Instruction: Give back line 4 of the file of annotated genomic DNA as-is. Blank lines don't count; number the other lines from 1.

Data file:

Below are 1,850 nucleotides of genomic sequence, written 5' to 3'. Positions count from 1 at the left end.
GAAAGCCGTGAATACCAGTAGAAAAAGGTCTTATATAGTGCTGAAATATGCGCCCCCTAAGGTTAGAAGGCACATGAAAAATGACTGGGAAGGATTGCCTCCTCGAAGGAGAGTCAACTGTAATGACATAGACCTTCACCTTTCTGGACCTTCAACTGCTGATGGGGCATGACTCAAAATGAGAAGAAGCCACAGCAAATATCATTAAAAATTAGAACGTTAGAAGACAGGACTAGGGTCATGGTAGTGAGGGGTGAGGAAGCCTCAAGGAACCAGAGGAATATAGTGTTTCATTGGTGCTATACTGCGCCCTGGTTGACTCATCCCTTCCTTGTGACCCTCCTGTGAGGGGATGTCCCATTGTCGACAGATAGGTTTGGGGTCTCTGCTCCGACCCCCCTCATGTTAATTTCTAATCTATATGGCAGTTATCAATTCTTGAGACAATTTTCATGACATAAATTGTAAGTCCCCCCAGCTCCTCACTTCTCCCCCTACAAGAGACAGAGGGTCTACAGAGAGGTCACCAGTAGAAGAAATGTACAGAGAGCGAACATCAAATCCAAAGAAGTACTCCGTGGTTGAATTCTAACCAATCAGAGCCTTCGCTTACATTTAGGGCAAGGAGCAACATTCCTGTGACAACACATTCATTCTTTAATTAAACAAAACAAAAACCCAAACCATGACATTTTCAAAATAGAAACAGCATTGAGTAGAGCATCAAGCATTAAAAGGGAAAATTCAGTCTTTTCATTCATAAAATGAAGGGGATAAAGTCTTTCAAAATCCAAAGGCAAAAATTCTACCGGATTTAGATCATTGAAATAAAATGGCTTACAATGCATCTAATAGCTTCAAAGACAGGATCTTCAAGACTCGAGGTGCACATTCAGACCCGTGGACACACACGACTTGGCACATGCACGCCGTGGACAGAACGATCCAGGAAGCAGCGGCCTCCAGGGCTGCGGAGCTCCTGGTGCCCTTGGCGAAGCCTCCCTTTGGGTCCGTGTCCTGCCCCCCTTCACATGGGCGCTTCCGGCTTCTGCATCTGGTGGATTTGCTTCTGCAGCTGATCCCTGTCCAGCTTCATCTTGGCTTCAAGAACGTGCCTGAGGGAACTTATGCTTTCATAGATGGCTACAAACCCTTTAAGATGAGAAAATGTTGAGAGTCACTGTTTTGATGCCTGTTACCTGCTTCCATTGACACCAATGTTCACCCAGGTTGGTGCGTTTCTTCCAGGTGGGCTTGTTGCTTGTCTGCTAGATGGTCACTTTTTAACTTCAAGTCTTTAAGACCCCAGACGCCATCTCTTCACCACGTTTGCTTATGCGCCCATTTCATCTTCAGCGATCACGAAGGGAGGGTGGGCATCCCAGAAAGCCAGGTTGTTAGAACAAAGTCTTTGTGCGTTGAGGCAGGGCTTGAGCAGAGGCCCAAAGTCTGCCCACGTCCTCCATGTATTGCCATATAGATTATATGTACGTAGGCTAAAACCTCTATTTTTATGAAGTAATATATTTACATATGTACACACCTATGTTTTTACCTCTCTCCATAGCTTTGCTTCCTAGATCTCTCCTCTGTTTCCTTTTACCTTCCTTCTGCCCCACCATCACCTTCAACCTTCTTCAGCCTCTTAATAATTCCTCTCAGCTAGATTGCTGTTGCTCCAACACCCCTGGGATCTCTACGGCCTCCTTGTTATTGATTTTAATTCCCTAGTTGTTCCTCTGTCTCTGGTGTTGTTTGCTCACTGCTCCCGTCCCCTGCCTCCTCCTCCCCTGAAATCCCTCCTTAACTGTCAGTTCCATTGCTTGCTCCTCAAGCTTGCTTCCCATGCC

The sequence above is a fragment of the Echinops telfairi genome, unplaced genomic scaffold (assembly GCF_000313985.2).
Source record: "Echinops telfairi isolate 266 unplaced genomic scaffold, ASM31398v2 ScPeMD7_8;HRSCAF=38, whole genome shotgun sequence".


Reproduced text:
Source record: "Echinops telfairi isolate 266 unplaced genomic scaffold, ASM31398v2 ScPeMD7_8;HRSCAF=38, whole genome shotgun sequence".